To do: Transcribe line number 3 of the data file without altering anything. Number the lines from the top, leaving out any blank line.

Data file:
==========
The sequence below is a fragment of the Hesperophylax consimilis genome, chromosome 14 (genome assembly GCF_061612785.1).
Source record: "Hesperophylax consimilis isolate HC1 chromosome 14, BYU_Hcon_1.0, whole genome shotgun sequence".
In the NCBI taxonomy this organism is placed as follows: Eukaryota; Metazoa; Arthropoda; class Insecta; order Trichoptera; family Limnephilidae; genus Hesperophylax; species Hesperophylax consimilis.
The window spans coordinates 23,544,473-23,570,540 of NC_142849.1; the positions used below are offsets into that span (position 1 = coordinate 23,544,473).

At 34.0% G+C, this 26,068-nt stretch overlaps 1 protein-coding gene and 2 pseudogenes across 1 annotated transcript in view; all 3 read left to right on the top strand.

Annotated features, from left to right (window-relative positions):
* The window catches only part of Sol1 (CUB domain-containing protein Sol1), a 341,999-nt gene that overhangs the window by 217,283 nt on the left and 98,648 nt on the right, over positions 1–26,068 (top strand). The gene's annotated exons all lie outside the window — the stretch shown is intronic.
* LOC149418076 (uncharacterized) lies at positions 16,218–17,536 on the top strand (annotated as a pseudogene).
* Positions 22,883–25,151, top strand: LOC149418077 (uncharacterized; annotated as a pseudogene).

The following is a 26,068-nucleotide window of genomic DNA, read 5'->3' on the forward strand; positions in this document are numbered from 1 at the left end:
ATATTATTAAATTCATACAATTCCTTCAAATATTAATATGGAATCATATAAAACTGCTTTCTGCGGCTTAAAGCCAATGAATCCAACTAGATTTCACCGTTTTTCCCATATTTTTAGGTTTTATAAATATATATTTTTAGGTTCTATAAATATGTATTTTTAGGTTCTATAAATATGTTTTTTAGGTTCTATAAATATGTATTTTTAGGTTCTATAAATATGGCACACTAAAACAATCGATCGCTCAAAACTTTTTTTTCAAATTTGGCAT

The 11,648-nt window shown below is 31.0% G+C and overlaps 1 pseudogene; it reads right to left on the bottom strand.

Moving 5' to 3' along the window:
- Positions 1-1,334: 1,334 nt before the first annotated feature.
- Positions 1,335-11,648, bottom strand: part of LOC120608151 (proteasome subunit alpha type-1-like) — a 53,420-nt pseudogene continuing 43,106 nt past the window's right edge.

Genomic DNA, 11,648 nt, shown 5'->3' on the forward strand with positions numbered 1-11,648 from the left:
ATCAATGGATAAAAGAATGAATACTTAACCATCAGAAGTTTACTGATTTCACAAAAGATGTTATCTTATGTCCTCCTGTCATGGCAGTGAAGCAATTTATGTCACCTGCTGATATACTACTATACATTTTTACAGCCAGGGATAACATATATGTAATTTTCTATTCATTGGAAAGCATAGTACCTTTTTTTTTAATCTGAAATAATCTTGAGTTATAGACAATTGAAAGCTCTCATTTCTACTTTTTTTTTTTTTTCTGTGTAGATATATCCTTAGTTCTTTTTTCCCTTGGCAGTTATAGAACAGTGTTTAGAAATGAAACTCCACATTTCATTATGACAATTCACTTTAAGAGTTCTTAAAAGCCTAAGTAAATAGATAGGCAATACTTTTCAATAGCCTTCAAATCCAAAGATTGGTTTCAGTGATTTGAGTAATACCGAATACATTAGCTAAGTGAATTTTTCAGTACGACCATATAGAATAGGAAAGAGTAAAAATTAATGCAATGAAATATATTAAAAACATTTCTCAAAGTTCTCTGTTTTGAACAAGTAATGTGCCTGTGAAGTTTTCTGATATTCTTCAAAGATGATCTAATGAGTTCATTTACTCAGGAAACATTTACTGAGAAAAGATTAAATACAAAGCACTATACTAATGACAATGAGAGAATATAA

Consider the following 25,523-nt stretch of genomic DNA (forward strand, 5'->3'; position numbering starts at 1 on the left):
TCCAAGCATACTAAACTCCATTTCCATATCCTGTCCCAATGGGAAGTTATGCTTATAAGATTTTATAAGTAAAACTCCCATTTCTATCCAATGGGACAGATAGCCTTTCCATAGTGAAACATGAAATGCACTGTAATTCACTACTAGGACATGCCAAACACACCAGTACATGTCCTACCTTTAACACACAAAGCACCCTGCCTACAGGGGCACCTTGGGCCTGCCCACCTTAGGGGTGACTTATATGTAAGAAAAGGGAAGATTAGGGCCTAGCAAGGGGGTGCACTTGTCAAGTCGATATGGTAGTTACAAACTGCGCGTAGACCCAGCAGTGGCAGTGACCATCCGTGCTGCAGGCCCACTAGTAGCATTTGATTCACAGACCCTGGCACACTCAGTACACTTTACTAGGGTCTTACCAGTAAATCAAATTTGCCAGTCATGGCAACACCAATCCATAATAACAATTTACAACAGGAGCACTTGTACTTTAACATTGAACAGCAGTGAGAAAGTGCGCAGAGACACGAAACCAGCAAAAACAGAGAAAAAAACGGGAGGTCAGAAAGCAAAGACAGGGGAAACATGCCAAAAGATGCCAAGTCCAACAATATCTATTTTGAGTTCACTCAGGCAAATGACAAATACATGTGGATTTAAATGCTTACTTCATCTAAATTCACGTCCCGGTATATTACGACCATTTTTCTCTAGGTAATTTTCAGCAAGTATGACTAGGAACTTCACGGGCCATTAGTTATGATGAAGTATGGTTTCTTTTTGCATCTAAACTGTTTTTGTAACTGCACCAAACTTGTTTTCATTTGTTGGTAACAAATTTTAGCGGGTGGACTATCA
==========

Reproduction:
In the NCBI taxonomy this organism is placed as follows: Eukaryota; Metazoa; Arthropoda; class Insecta; order Trichoptera; family Limnephilidae; genus Hesperophylax; species Hesperophylax consimilis.